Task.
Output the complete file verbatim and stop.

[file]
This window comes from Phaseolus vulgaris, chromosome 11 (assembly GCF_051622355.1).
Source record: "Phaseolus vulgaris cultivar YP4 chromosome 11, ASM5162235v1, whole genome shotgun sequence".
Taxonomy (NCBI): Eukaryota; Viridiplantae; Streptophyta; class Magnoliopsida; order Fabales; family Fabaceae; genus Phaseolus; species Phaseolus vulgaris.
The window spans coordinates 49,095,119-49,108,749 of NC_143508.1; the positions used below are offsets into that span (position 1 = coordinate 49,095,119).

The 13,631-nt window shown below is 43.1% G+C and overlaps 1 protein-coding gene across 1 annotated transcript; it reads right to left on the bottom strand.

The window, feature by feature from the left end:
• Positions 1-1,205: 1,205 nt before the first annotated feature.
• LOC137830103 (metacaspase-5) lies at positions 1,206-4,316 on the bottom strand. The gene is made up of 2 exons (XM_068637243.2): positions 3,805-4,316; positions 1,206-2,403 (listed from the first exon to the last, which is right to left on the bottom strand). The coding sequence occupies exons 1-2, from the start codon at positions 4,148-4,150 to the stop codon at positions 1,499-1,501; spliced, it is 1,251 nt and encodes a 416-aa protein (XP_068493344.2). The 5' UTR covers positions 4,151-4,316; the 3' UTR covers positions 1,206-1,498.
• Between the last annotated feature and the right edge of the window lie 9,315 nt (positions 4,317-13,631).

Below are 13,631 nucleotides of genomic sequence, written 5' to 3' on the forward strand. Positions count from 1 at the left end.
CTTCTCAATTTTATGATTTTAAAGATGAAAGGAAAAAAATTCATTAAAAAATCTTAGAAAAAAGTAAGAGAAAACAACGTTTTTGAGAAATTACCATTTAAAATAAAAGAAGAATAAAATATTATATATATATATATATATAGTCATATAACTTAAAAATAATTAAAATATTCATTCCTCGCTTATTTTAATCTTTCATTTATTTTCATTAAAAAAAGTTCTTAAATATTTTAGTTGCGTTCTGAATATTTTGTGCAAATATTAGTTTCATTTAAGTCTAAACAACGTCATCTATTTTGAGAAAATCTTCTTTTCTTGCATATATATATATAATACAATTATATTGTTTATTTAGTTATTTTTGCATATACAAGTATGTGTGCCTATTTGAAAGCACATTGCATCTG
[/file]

This window comes from Phaseolus vulgaris, chromosome 11 (assembly GCF_051622355.1).
Source record: "Phaseolus vulgaris cultivar YP4 chromosome 11, ASM5162235v1, whole genome shotgun sequence".
Taxonomy (NCBI): Eukaryota; Viridiplantae; Streptophyta; class Magnoliopsida; order Fabales; family Fabaceae; genus Phaseolus; species Phaseolus vulgaris.
The window spans coordinates 49,095,119-49,108,749 of NC_143508.1; the positions used below are offsets into that span (position 1 = coordinate 49,095,119).

The 13,631-nt window shown below is 43.1% G+C and overlaps 1 protein-coding gene across 1 annotated transcript; it reads right to left on the bottom strand.

The window, feature by feature from the left end:
• Positions 1-1,205: 1,205 nt before the first annotated feature.
• LOC137830103 (metacaspase-5) lies at positions 1,206-4,316 on the bottom strand. The gene is made up of 2 exons (XM_068637243.2): positions 3,805-4,316; positions 1,206-2,403 (listed from the first exon to the last, which is right to left on the bottom strand). The coding sequence occupies exons 1-2, from the start codon at positions 4,148-4,150 to the stop codon at positions 1,499-1,501; spliced, it is 1,251 nt and encodes a 416-aa protein (XP_068493344.2). The 5' UTR covers positions 4,151-4,316; the 3' UTR covers positions 1,206-1,498.
• Between the last annotated feature and the right edge of the window lie 9,315 nt (positions 4,317-13,631).

Below are 13,631 nucleotides of genomic sequence, written 5' to 3' on the forward strand. Positions count from 1 at the left end.
CTTCTCAATTTTATGATTTTAAAGATGAAAGGAAAAAAATTCATTAAAAAATCTTAGAAAAAAGTAAGAGAAAACAACGTTTTTGAGAAATTACCATTTAAAATAAAAGAAGAATAAAATATTATATATATATATATATATAGTCATATAACTTAAAAATAATTAAAATATTCATTCCTCGCTTATTTTAATCTTTCATTTATTTTCATTAAAAAAAGTTCTTAAATATTTTAGTTGCGTTCTGAATATTTTGTGCAAATATTAGTTTCATTTAAGTCTAAACAACGTCATCTATTTTGAGAAAATCTTCTTTTCTTGCATATATATATATAATACAATTATATTGTTTATTTAGTTATTTTTGCATATACAAGTATGTGTGCCTATTTGAAAGCACATTGCATCTG